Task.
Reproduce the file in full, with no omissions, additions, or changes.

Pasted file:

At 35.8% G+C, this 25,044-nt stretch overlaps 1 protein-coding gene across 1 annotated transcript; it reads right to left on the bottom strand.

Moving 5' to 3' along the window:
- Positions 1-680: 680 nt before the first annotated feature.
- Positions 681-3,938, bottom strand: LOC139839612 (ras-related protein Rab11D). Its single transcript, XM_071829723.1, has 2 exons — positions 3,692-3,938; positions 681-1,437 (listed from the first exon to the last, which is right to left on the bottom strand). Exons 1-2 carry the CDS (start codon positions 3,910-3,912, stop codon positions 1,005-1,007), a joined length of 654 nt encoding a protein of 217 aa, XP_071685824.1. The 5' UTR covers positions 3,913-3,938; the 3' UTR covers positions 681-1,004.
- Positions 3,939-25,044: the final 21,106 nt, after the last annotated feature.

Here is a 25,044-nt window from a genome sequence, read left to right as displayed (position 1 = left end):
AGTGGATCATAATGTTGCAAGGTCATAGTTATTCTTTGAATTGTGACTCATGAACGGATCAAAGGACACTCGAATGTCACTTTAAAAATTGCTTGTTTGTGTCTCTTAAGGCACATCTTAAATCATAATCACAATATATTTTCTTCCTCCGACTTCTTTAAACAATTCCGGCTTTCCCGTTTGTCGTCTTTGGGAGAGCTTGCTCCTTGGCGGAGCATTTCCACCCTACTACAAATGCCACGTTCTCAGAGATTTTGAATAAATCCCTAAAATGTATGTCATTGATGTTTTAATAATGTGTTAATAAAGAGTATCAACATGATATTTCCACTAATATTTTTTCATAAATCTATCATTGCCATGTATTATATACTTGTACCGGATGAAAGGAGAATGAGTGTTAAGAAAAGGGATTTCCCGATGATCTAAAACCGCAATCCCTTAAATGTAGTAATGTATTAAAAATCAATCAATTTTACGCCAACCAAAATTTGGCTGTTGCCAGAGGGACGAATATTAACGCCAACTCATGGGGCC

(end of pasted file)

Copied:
At 35.8% G+C, this 25,044-nt stretch overlaps 1 protein-coding gene across 1 annotated transcript; it reads right to left on the bottom strand.

Moving 5' to 3' along the window:
- Positions 1-680: 680 nt before the first annotated feature.
- Positions 681-3,938, bottom strand: LOC139839612 (ras-related protein Rab11D). Its single transcript, XM_071829723.1, has 2 exons — positions 3,692-3,938; positions 681-1,437 (listed from the first exon to the last, which is right to left on the bottom strand). Exons 1-2 carry the CDS (start codon positions 3,910-3,912, stop codon positions 1,005-1,007), a joined length of 654 nt encoding a protein of 217 aa, XP_071685824.1. The 5' UTR covers positions 3,913-3,938; the 3' UTR covers positions 681-1,004.
- Positions 3,939-25,044: the final 21,106 nt, after the last annotated feature.

Here is a 25,044-nt window from a genome sequence, read left to right as displayed (position 1 = left end):
AGTGGATCATAATGTTGCAAGGTCATAGTTATTCTTTGAATTGTGACTCATGAACGGATCAAAGGACACTCGAATGTCACTTTAAAAATTGCTTGTTTGTGTCTCTTAAGGCACATCTTAAATCATAATCACAATATATTTTCTTCCTCCGACTTCTTTAAACAATTCCGGCTTTCCCGTTTGTCGTCTTTGGGAGAGCTTGCTCCTTGGCGGAGCATTTCCACCCTACTACAAATGCCACGTTCTCAGAGATTTTGAATAAATCCCTAAAATGTATGTCATTGATGTTTTAATAATGTGTTAATAAAGAGTATCAACATGATATTTCCACTAATATTTTTTCATAAATCTATCATTGCCATGTATTATATACTTGTACCGGATGAAAGGAGAATGAGTGTTAAGAAAAGGGATTTCCCGATGATCTAAAACCGCAATCCCTTAAATGTAGTAATGTATTAAAAATCAATCAATTTTACGCCAACCAAAATTTGGCTGTTGCCAGAGGGACGAATATTAACGCCAACTCATGGGGCC